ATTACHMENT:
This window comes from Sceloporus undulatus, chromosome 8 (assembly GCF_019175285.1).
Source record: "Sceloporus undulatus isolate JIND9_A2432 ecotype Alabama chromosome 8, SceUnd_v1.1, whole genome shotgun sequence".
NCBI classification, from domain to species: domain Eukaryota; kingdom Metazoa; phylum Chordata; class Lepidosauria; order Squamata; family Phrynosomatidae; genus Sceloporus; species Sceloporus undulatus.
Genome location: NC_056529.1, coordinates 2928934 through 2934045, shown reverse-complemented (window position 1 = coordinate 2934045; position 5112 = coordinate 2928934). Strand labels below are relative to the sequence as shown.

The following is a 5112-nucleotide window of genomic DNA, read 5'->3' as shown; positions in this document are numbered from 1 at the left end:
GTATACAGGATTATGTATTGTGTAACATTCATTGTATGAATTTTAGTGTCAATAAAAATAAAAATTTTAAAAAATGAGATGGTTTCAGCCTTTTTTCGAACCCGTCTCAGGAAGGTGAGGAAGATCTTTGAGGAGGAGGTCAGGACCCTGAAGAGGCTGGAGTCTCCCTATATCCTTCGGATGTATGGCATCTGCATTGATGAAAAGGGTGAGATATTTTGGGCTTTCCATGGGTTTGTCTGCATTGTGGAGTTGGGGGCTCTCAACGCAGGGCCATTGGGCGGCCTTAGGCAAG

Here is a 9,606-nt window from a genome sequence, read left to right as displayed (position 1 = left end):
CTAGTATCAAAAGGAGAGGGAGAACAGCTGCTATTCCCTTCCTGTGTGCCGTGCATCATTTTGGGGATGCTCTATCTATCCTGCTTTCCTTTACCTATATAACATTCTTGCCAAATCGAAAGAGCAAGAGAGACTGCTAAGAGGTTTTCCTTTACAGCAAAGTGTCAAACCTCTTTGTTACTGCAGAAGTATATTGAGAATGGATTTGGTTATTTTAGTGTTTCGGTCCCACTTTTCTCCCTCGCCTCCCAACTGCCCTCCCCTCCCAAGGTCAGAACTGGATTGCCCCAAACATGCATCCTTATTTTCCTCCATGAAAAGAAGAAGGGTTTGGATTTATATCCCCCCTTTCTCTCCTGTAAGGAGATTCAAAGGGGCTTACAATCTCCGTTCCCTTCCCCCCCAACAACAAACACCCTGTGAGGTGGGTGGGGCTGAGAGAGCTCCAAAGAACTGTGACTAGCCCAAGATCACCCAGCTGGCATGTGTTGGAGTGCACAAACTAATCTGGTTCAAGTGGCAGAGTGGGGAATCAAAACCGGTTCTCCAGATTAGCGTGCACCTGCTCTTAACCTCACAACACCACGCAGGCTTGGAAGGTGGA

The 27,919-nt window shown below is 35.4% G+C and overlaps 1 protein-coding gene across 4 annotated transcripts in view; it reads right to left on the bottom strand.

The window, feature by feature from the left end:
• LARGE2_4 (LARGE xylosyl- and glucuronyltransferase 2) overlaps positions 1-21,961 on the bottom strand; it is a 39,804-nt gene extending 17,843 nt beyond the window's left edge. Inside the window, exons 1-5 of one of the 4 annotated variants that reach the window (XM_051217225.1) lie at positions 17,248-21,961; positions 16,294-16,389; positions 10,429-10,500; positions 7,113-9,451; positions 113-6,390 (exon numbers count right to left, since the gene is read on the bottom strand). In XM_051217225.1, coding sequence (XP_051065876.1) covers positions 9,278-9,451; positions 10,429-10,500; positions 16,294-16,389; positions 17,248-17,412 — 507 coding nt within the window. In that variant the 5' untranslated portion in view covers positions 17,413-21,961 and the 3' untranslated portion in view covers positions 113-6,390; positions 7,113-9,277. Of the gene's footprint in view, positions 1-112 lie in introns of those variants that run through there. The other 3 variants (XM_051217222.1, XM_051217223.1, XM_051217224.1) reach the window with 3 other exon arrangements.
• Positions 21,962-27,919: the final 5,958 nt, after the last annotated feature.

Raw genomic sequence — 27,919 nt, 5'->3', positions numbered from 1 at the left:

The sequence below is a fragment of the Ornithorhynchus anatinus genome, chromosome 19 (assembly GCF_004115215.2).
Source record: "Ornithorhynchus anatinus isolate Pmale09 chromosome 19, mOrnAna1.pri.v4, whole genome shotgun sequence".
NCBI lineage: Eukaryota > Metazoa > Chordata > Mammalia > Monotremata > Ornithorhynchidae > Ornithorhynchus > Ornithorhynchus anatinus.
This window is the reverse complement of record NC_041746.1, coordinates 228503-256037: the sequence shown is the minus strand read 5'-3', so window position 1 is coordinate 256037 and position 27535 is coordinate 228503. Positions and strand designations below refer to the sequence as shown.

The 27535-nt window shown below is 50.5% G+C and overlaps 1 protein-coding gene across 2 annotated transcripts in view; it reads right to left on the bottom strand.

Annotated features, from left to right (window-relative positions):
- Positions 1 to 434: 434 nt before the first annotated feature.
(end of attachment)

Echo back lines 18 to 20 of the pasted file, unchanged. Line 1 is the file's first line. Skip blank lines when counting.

The 27535-nt window shown below is 50.5% G+C and overlaps 1 protein-coding gene across 2 annotated transcripts in view; it reads right to left on the bottom strand.

Annotated features, from left to right (window-relative positions):
- Positions 1 to 434: 434 nt before the first annotated feature.